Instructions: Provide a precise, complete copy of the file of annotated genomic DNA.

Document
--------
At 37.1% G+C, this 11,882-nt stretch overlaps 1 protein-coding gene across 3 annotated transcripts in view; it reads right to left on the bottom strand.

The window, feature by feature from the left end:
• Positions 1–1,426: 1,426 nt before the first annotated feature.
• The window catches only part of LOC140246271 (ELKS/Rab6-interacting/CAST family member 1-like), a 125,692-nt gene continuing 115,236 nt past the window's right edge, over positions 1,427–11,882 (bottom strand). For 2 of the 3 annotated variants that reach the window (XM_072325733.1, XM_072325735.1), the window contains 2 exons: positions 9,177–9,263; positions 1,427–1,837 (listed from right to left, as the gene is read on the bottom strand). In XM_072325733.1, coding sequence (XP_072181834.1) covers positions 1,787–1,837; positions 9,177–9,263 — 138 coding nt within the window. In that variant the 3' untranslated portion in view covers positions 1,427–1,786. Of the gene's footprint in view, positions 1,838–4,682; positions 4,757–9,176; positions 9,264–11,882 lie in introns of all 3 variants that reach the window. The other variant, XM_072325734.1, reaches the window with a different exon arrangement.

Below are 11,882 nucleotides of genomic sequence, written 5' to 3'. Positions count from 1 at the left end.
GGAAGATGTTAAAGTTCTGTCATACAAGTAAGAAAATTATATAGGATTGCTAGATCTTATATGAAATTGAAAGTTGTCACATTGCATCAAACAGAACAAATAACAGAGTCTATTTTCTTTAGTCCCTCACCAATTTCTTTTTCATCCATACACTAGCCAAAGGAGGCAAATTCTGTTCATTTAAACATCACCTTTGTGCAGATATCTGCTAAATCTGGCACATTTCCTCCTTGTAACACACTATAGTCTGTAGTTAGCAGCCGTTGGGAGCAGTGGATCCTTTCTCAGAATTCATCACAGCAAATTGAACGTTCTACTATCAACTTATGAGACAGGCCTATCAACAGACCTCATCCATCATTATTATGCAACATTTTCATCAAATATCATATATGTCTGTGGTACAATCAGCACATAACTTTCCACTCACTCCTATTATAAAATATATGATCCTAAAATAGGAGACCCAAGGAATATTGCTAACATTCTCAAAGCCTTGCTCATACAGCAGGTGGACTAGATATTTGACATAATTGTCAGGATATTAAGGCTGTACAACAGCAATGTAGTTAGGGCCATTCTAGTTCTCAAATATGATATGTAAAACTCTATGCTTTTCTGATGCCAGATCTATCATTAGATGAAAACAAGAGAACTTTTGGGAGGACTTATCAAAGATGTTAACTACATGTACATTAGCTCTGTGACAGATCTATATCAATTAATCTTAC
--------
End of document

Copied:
At 37.1% G+C, this 11,882-nt stretch overlaps 1 protein-coding gene across 3 annotated transcripts in view; it reads right to left on the bottom strand.

The window, feature by feature from the left end:
• Positions 1–1,426: 1,426 nt before the first annotated feature.
• The window catches only part of LOC140246271 (ELKS/Rab6-interacting/CAST family member 1-like), a 125,692-nt gene continuing 115,236 nt past the window's right edge, over positions 1,427–11,882 (bottom strand). For 2 of the 3 annotated variants that reach the window (XM_072325733.1, XM_072325735.1), the window contains 2 exons: positions 9,177–9,263; positions 1,427–1,837 (listed from right to left, as the gene is read on the bottom strand). In XM_072325733.1, coding sequence (XP_072181834.1) covers positions 1,787–1,837; positions 9,177–9,263 — 138 coding nt within the window. In that variant the 3' untranslated portion in view covers positions 1,427–1,786. Of the gene's footprint in view, positions 1,838–4,682; positions 4,757–9,176; positions 9,264–11,882 lie in introns of all 3 variants that reach the window. The other variant, XM_072325734.1, reaches the window with a different exon arrangement.

Below are 11,882 nucleotides of genomic sequence, written 5' to 3'. Positions count from 1 at the left end.
GGAAGATGTTAAAGTTCTGTCATACAAGTAAGAAAATTATATAGGATTGCTAGATCTTATATGAAATTGAAAGTTGTCACATTGCATCAAACAGAACAAATAACAGAGTCTATTTTCTTTAGTCCCTCACCAATTTCTTTTTCATCCATACACTAGCCAAAGGAGGCAAATTCTGTTCATTTAAACATCACCTTTGTGCAGATATCTGCTAAATCTGGCACATTTCCTCCTTGTAACACACTATAGTCTGTAGTTAGCAGCCGTTGGGAGCAGTGGATCCTTTCTCAGAATTCATCACAGCAAATTGAACGTTCTACTATCAACTTATGAGACAGGCCTATCAACAGACCTCATCCATCATTATTATGCAACATTTTCATCAAATATCATATATGTCTGTGGTACAATCAGCACATAACTTTCCACTCACTCCTATTATAAAATATATGATCCTAAAATAGGAGACCCAAGGAATATTGCTAACATTCTCAAAGCCTTGCTCATACAGCAGGTGGACTAGATATTTGACATAATTGTCAGGATATTAAGGCTGTACAACAGCAATGTAGTTAGGGCCATTCTAGTTCTCAAATATGATATGTAAAACTCTATGCTTTTCTGATGCCAGATCTATCATTAGATGAAAACAAGAGAACTTTTGGGAGGACTTATCAAAGATGTTAACTACATGTACATTAGCTCTGTGACAGATCTATATCAATTAATCTTAC